THE laboratory machine that needs to establish whether the various deaths in the country are caused by a poisonous alcohol has not been functional for several weeks.
Consequently, the samples taken from Kasese, Mpigi and Kulambiro, where the mysterious deaths occurred, could not be tested.
Speaking to The New Vision yesterday, the commissioner in charge of the Government laboratory at Wandegeya, Ally Lugudo, said ever since the first samples of deceased patients were taken there last week, no tests have been carried out.
â€œA vital part of the machine has broken down and it needs replacement. The first samples from Kulambiro and Kasese are yet to be worked on.â€
Asked when the machine will be operational, Lugudo said: â€œThe Government has taken over two months now. We informed the ministry about it but the bureaucracy by some people in the ministry of internal affairs has put everything on hold.â€
He lamented that this has caused a huge case backlog. â€œI cannot disclose the number of pending cases but they are very many.â€
He said the particular spare part was not expensive and could be bought on the local market. â€œIf I had money, I would have purchased it from my own savings.â€
He added that although they are suspecting waragi as the cause of death, he noted that two children below the age of five in western Uganda had presented similar symptoms.
The symptoms include loss of eye sight, thirst, vomiting, headache, and general body weakness, paralysis of limbs and death within 24 hours.
Meanwhile, four more people died of the disease in Mpigi district, bringing the total number there to eight, according to officials.
The deaths occurred in Bukabi village, Kammengo sub-county during the weekend.
Country-wide, over 20 are suspected to have died of the poisonous waragi. Sixteen others, 12 of whom from Mpigi, were hospitalised in different health centers but were discharged after they improved.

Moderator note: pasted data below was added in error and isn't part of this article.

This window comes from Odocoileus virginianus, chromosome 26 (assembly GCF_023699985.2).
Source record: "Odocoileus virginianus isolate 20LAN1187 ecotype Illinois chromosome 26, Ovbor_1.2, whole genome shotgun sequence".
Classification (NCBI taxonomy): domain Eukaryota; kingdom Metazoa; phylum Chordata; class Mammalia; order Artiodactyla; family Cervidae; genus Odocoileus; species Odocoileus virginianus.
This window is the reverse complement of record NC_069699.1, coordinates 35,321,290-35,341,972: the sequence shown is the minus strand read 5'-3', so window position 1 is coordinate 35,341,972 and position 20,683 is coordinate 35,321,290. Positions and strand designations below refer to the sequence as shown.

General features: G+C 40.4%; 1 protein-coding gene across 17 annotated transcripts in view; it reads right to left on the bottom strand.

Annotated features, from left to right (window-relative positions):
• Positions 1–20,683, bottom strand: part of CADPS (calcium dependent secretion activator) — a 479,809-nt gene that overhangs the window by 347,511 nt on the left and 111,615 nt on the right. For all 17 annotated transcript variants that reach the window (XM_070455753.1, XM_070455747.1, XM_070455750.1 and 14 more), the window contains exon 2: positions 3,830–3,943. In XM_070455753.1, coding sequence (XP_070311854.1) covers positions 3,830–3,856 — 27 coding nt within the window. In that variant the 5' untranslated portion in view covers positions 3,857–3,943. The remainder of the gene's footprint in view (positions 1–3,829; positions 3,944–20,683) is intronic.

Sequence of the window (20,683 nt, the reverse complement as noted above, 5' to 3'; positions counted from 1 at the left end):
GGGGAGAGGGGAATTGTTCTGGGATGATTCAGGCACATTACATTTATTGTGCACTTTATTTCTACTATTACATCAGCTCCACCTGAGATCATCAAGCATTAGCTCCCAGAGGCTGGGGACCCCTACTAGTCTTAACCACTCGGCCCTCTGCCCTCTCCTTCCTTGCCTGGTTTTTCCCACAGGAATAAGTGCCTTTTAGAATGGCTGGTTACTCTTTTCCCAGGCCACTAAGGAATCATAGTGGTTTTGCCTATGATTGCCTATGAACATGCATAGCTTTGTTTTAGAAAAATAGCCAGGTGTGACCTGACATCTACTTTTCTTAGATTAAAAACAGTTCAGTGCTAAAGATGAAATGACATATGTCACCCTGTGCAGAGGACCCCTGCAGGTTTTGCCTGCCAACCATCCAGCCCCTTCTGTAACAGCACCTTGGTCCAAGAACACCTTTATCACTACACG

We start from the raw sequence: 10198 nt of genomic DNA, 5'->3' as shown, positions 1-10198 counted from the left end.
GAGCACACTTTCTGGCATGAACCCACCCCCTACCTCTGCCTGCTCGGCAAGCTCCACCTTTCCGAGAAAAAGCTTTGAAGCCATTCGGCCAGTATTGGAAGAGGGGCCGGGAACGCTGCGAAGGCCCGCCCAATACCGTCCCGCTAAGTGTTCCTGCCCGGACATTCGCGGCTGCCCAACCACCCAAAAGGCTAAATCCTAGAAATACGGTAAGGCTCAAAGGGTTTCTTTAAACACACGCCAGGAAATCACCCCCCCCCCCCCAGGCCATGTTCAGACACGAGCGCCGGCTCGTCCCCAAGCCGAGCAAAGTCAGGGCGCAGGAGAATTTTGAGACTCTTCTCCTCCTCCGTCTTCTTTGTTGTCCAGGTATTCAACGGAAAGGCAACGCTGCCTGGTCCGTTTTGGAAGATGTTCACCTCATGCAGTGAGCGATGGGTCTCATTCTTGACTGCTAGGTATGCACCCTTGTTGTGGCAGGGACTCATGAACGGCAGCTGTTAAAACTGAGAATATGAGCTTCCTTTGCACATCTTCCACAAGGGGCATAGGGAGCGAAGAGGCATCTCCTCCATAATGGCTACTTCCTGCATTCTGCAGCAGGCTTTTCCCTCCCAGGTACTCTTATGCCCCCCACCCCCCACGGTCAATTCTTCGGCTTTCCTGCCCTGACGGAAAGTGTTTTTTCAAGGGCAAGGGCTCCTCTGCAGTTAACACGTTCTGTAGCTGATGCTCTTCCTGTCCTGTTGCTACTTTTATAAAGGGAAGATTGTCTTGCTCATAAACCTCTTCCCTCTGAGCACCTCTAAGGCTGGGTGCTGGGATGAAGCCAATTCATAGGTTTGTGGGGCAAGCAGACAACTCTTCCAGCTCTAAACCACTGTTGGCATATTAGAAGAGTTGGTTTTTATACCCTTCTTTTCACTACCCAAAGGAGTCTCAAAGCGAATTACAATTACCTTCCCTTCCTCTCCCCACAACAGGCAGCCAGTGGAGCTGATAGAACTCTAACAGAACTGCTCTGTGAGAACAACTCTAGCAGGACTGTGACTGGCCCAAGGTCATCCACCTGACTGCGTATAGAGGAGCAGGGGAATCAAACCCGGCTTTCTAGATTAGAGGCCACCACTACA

In Mpigi, one patient, identified as Matiya Ssekamwa, 55, became blind after his eye nerves were damaged, the district health surveillance focal person, Dr. Godfrey Kaggwa, said yesterday.
â€œWe examined Ssekamwaâ€™s eyes. We discovered that some of his nerves, which help to see, had been destroyed. We know methanol (poisonous alcohol) can cause this.â€
The health ministry last week reported three deaths in Kulambiro, a Kampala suburb. Another six people, who included four prison warders, died in Ibuga and Mubuku in Kasese district.
Dr. Kenya-Mugisha, the director for clinical services, said yesterday that the ministry will consider poisonous waragi as the cause of death until it is ruled out by the Government chemist.
â€œWe are preparing to send a team from WHO, UNBS and the ministry to the affected areas to investigate the cause. But you, the media, should decampaign the small sachets. We think they have toxic alcohol,â€ Mugisha told The New Vision.
Several ministers are expected to meet today to discuss the matter. â€œWe have a major meeting to look at this matter broadly,â€ ethics minister James Nsaba Buturo said yesterday at the media centre.
Alcoholism in the country had reached worrying levels and had affected the productivity of the nation, he noted.
He said the availability of cheap potent liquor had made matters worse, ruining families and the economy.
â€œThroughout the country, men, women and even children are no longer working but drinking the easily available liquors in sachets, which at time go for as little as sh100.â€
The minister narrated that he was in Koboko district over the weekend and found most people already drunk at day time.
â€œIt is the same in Kasese and Kibale. Everywhere, people are drunk and unable to work by 10:00am,â€ he complained.
Machine to test waragi deaths down